JK in judicial fault line

The Election Commission’s announcement of elections to the Jammu &  Kashmir Assembly even as the Chief Minister was pleading for postponement in view of September’s natural calamity, and the  Supreme Court’s startling decision to intervene in the poll process  by seeking relaxation of the model code of conduct to facilitate  relief distribution, has given a new twist to the situation in the  state. Though the Prime Minister called the floods a ‘national  disaster’ during his visit to the valley, the Centre has refrained  from officially declaring the catastrophe as such, possibly because  of simultaneous floods in Assam, which complained of being ignored.

With  media focused on Kashmir valley and distant Assam, scant attention  was paid to Jammu province where eight districts were badly ravaged  by the flooding of the Tawi and Chenab rivers and countless nullahs.  Now, the Supreme Court has trained the spotlight squarely on the  flood victims and their need for prompt and equal relief, to be  followed by effective compensation and rehabilitation measures.

The crux of the  matter centres round the agency that will distribute the relief. The  Prime Minister sanctioned Rs 1000 crore relief after aerially  surveying the disaster on September 6 and Rs 745 crore when he  visited the valley on Diwali, October 23. But amidst grief over the  utter failure of the administration to handle rescue operations and  the anger of victims over no relief or inadequate relief, questions  are being asked if the Chief Minister’s Relief Fund should be the  nodal agency for distributing relief, or the State Disaster Response  Fund, whose work can be monitored and audited?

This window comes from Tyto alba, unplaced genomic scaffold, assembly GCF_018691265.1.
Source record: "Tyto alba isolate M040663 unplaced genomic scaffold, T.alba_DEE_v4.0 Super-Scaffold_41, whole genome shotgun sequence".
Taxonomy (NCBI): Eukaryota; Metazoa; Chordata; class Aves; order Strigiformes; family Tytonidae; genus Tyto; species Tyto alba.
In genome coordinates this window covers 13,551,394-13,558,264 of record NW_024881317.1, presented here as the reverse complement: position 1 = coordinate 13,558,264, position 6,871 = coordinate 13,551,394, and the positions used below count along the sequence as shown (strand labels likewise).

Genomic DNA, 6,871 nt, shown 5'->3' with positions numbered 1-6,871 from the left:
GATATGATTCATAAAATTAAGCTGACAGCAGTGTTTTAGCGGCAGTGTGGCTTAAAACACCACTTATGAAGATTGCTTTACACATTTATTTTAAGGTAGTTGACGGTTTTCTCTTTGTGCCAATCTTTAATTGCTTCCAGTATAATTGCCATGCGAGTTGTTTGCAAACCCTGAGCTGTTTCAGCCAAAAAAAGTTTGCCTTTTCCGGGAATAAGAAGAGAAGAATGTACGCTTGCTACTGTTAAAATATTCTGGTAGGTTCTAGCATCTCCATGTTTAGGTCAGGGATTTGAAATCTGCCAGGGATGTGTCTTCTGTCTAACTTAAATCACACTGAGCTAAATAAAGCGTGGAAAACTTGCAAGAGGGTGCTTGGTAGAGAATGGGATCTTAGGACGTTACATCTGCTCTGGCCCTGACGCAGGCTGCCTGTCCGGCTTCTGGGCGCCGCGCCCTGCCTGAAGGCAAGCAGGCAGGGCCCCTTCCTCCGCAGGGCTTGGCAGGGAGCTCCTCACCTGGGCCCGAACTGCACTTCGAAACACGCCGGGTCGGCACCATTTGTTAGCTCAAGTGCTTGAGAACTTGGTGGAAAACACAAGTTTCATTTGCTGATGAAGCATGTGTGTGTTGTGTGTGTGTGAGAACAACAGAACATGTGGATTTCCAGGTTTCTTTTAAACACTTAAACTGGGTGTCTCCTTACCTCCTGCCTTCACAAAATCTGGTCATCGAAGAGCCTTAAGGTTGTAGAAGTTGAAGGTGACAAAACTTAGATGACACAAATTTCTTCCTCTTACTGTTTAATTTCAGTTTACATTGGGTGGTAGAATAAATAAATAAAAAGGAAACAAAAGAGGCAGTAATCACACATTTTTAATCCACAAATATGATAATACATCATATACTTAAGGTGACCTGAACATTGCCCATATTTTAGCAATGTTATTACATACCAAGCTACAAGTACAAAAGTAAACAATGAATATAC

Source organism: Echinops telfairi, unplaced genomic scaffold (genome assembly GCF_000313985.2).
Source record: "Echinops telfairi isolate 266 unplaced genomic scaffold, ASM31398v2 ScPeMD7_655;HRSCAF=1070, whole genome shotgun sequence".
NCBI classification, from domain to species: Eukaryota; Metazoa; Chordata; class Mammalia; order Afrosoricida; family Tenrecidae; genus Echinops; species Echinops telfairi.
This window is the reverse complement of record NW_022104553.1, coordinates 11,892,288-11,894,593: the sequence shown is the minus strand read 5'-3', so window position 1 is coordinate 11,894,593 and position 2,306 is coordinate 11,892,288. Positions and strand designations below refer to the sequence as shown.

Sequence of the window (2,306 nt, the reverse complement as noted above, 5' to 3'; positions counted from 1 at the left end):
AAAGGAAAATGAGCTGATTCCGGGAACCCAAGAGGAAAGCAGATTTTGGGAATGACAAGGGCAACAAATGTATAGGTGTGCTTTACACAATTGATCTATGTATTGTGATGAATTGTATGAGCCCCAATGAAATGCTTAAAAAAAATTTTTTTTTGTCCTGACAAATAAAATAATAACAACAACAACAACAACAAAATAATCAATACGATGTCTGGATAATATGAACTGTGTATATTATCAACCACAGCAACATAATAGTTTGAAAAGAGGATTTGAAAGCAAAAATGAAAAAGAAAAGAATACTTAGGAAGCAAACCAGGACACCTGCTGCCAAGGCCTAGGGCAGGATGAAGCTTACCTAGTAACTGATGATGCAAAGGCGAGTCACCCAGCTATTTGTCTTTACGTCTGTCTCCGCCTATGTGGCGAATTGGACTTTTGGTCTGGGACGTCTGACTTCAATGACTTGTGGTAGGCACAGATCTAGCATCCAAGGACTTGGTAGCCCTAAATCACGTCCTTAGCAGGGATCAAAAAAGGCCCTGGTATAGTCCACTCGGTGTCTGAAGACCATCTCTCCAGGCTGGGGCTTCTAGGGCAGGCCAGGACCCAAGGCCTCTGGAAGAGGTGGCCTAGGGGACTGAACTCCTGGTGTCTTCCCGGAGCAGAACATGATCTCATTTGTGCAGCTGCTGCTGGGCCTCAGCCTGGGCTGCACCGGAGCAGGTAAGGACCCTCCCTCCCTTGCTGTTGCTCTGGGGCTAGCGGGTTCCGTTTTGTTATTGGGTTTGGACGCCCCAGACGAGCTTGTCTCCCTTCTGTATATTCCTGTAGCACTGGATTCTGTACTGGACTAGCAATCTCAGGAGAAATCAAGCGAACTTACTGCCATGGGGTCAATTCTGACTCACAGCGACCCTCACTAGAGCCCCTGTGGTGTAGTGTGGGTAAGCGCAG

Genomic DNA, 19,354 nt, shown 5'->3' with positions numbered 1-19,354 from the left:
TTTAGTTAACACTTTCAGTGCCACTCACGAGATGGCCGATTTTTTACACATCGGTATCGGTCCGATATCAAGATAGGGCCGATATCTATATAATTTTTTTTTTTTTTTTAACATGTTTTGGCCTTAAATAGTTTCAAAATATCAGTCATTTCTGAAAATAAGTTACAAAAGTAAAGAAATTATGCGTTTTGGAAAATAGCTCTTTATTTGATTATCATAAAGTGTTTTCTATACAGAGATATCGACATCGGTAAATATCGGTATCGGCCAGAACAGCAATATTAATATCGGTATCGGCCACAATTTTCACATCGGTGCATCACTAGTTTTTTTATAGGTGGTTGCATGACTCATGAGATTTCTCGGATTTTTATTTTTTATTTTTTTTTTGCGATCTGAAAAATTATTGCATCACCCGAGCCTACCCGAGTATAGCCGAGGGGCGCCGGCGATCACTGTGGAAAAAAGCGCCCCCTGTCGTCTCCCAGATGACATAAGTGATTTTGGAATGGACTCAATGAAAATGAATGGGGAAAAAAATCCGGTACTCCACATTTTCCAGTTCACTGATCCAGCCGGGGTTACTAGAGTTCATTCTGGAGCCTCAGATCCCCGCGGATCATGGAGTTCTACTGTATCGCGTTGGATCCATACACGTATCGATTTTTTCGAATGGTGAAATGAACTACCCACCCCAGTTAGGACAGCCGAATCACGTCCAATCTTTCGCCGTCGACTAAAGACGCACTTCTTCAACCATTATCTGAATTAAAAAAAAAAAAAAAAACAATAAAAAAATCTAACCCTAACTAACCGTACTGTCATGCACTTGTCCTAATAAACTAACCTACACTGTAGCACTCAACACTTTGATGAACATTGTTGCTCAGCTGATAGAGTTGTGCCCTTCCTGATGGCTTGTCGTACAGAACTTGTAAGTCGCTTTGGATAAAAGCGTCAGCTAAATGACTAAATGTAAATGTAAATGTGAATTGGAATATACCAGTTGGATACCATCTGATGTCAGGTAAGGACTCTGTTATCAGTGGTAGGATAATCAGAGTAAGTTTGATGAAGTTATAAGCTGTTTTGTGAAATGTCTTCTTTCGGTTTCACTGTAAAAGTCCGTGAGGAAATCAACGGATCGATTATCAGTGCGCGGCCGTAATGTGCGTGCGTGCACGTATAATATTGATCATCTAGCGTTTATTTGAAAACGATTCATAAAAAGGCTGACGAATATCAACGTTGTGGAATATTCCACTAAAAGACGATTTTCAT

Given  the ignominious invisibility of the administration at the height of  the crisis, leaving an embarrassed Chief Minister to cope with the  help of the Indian armed forces and civilian volunteers who poured  into the state with heart-warming alacrity; given the fact that  relief distribution has been uneven and no official survey has been  conducted to assess the magnitude of the devastation, Mr Omar  Abdullah’s demand for Rs 44,000 crore relief package has raised  hackles in some quarters.

In  Jammu province, many question Mr Abdullah’s tweet that Srinagar  city was “the worst hit”. Pointing out that as per available  information, about 70 persons died in Kashmir valley as against 225  in Jammu province, they expressed dismay at being overlooked by Mr  Modi, though they appreciated the first visit by an Indian Prime  Minister to Siachen glacier. They fear that unless relief is  entrusted to a neutral, publicly accountable agency, it may be used  for political constituencies in the run-up to the polls.

The  unprecedented rains and floods between September 2 and 9 occurred  even as Jammu border villages faced fierce shelling from across the  international border. It is a mystery why the glaciers melted in  Kashmir, but rampant constructions over outlet channels built by the  erstwhile Maharaja caused the waters to rise 20 to 30 feet, causing a  catastrophe reminiscent of Mumbai in 2005. In Jammu, 12 modern  bridges including the new Tawi bridge were swept away; Maharaja Hari  Singh’s old bridge survived.

The  rains destroyed the crop in Udhampur district, forced schools to shut  down and swept nearly 70 bridges away. On September 6, a mudslide  buried Pancheri Sadal village, taking at least 70 lives as district  authorities failed to respond to pleas for a helicopter rescue.  There has been massive loss of property, including crops and cattle,  in Ramnagar, Reasi, Bhadarwah, Ramban, Kishtwar, RS Pura, Poonch,  Rampur-Pathankot, Samba (5 BSF chowkis were swept away).